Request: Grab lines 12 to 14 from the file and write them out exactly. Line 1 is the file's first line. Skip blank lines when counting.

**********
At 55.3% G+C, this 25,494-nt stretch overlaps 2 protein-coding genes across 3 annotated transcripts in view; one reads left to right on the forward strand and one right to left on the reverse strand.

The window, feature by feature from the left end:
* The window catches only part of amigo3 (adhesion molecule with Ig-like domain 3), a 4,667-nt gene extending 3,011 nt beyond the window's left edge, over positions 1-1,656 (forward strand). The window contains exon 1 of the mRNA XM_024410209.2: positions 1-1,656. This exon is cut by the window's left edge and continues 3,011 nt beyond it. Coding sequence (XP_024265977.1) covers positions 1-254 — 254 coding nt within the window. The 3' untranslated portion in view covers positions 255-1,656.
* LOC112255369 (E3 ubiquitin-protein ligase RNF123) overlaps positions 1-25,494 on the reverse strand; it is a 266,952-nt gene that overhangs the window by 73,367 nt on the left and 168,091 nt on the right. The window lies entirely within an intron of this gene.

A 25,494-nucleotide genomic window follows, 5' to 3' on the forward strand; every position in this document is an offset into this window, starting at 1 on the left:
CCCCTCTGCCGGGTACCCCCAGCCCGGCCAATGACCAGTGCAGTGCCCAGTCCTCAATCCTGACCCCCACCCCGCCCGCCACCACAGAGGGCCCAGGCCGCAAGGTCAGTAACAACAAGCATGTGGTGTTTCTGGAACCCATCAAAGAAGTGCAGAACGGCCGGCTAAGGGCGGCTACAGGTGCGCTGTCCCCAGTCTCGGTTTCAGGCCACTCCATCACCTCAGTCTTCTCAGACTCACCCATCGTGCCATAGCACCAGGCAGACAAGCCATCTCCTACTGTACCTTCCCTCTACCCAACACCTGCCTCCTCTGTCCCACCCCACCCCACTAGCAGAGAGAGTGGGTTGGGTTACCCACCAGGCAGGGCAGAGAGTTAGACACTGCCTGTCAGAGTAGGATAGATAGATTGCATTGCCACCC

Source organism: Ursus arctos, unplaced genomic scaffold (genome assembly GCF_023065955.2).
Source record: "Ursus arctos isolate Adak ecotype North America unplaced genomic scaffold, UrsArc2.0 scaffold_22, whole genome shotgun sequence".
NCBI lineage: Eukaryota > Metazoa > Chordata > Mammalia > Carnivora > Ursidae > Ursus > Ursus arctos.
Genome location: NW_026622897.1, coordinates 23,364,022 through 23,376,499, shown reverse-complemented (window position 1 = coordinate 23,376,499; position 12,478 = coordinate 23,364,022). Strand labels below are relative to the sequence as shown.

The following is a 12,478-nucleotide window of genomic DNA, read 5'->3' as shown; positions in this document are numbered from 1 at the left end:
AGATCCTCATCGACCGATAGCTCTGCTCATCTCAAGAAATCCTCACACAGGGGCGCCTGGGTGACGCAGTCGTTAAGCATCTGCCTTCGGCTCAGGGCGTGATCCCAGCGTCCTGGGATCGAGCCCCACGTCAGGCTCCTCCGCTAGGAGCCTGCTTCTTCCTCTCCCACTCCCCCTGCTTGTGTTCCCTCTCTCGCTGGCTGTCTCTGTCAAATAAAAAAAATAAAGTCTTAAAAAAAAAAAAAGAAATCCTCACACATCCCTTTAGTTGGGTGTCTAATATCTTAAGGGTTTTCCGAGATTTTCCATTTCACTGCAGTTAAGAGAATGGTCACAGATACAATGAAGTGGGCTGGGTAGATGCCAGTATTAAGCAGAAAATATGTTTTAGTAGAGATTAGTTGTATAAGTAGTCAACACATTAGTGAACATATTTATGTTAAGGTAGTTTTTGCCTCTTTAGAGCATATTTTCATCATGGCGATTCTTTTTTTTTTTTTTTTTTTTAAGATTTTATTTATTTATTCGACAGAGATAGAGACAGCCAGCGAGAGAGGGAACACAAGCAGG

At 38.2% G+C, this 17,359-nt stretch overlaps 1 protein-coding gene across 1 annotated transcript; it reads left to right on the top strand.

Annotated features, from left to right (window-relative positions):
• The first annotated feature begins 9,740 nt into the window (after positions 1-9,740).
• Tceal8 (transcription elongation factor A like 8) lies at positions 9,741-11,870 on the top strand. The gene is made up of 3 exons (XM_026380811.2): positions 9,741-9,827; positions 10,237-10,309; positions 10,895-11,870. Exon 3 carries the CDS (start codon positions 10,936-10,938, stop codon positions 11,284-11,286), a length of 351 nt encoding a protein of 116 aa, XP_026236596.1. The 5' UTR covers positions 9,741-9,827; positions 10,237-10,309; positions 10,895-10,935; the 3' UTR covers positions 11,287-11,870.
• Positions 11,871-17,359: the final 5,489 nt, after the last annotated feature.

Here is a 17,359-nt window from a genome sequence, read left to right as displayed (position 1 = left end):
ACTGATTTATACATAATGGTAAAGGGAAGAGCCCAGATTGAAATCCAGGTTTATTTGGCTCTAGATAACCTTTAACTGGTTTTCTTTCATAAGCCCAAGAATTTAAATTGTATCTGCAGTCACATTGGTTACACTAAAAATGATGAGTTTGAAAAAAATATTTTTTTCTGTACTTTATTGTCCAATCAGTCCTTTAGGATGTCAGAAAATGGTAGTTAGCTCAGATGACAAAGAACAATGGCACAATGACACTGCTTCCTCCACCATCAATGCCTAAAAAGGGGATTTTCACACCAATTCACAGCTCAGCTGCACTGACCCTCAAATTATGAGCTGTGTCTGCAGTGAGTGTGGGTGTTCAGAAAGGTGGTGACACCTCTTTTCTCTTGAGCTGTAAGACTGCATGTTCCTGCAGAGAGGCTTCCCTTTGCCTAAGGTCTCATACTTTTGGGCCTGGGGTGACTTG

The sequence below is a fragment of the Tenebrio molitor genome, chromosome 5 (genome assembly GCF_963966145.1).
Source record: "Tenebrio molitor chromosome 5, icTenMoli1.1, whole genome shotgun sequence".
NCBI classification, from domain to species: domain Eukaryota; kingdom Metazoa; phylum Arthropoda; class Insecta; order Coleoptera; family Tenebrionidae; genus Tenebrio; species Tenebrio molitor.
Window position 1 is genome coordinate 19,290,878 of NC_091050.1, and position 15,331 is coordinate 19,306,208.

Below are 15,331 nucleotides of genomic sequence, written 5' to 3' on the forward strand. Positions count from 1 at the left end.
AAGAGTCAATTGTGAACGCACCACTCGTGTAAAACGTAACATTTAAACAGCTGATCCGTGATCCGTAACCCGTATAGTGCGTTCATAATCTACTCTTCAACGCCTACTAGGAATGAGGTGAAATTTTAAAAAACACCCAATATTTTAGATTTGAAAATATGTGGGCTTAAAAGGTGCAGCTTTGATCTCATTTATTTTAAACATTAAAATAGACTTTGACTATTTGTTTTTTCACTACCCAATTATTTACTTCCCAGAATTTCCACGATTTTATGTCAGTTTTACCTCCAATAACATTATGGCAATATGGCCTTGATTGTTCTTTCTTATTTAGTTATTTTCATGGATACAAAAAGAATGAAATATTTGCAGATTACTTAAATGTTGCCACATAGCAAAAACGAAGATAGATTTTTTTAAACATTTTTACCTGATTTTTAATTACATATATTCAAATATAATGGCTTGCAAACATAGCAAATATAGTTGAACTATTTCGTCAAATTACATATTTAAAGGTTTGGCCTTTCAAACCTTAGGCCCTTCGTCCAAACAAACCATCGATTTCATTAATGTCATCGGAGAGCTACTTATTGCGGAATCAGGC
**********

AGATCCTCATCGACCGATAGCTCTGCTCATCTCAAGAAATCCTCACACAGGGGCGCCTGGGTGACGCAGTCGTTAAGCATCTGCCTTCGGCTCAGGGCGTGATCCCAGCGTCCTGGGATCGAGCCCCACGTCAGGCTCCTCCGCTAGGAGCCTGCTTCTTCCTCTCCCACTCCCCCTGCTTGTGTTCCCTCTCTCGCTGGCTGTCTCTGTCAAATAAAAAAAATAAAGTCTTAAAAAAAAAAAAAGAAATCCTCACACATCCCTTTAGTTGGGTGTCTAATATCTTAAGGGTTTTCCGAGATTTTCCATTTCACTGCAGTTAAGAGAATGGTCACAGATACAATGAAGTGGGCTGGGTAGATGCCAGTATTAAGCAGAAAATATGTTTTAGTAGAGATTAGTTGTATAAGTAGTCAACACATTAGTGAACATATTTATGTTAAGGTAGTTTTTGCCTCTTTAGAGCATATTTTCATCATGGCGATTCTTTTTTTTTTTTTTTTTTTTAAGATTTTATTTATTTATTCGACAGAGATAGAGACAGCCAGCGAGAGAGGGAACACAAGCAGG

At 38.2% G+C, this 17,359-nt stretch overlaps 1 protein-coding gene across 1 annotated transcript; it reads left to right on the top strand.

Annotated features, from left to right (window-relative positions):